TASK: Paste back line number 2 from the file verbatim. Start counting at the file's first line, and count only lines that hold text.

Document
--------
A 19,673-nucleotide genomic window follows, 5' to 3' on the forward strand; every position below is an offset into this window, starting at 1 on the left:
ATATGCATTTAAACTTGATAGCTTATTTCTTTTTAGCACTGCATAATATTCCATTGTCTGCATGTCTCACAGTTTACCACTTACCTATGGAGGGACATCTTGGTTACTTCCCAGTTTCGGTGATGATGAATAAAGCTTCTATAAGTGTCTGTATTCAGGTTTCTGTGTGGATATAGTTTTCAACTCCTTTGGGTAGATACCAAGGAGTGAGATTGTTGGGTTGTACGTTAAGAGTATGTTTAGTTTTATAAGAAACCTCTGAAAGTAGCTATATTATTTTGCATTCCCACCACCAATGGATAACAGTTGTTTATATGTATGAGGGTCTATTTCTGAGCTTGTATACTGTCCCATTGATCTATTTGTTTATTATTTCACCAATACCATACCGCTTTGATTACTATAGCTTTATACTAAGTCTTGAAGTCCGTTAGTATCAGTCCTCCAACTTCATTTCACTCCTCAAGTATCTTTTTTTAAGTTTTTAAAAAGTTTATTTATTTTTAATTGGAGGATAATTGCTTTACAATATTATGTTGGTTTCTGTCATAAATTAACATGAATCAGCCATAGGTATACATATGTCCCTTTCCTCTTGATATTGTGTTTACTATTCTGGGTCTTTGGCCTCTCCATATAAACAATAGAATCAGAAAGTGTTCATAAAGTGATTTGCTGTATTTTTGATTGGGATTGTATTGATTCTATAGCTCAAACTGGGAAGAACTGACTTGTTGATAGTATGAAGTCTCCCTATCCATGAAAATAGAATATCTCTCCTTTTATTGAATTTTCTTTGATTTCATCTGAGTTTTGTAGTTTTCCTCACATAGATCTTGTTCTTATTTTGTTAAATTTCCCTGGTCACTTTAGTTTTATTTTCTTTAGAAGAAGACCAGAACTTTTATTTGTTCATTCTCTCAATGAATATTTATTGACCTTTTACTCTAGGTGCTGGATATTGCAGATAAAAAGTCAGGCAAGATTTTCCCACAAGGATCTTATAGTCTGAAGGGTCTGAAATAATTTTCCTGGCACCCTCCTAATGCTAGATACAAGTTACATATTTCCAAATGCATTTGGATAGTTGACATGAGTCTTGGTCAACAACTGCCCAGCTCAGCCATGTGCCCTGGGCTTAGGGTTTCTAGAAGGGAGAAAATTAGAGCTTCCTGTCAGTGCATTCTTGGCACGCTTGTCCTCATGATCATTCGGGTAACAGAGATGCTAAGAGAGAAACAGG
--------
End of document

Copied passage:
ATATGCATTTAAACTTGATAGCTTATTTCTTTTTAGCACTGCATAATATTCCATTGTCTGCATGTCTCACAGTTTACCACTTACCTATGGAGGGACATCTTGGTTACTTCCCAGTTTCGGTGATGATGAATAAAGCTTCTATAAGTGTCTGTATTCAGGTTTCTGTGTGGATATAGTTTTCAACTCCTTTGGGTAGATACCAAGGAGTGAGATTGTTGGGTTGTACGTTAAGAGTATGTTTAGTTTTATAAGAAACCTCTGAAAGTAGCTATATTATTTTGCATTCCCACCACCAATGGATAACAGTTGTTTATATGTATGAGGGTCTATTTCTGAGCTTGTATACTGTCCCATTGATCTATTTGTTTATTATTTCACCAATACCATACCGCTTTGATTACTATAGCTTTATACTAAGTCTTGAAGTCCGTTAGTATCAGTCCTCCAACTTCATTTCACTCCTCAAGTATCTTTTTTTAAGTTTTTAAAAAGTTTATTTATTTTTAATTGGAGGATAATTGCTTTACAATATTATGTTGGTTTCTGTCATAAATTAACATGAATCAGCCATAGGTATACATATGTCCCTTTCCTCTTGATATTGTGTTTACTATTCTGGGTCTTTGGCCTCTCCATATAAACAATAGAATCAGAAAGTGTTCATAAAGTGATTTGCTGTATTTTTGATTGGGATTGTATTGATTCTATAGCTCAAACTGGGAAGAACTGACTTGTTGATAGTATGAAGTCTCCCTATCCATGAAAATAGAATATCTCTCCTTTTATTGAATTTTCTTTGATTTCATCTGAGTTTTGTAGTTTTCCTCACATAGATCTTGTTCTTATTTTGTTAAATTTCCCTGGTCACTTTAGTTTTATTTTCTTTAGAAGAAGACCAGAACTTTTATTTGTTCATTCTCTCAATGAATATTTATTGACCTTTTACTCTAGGTGCTGGATATTGCAGATAAAAAGTCAGGCAAGATTTTCCCACAAGGATCTTATAGTCTGAAGGGTCTGAAATAATTTTCCTGGCACCCTCCTAATGCTAGATACAAGTTACATATTTCCAAATGCATTTGGATAGTTGACATGAGTCTTGGTCAACAACTGCCCAGCTCAGCCATGTGCCCTGGGCTTAGGGTTTCTAGAAGGGAGAAAATTAGAGCTTCCTGTCAGTGCATTCTTGGCACGCTTGTCCTCATGATCATTCGGGTAACAGAGATGCTAAGAGAGAAACAGG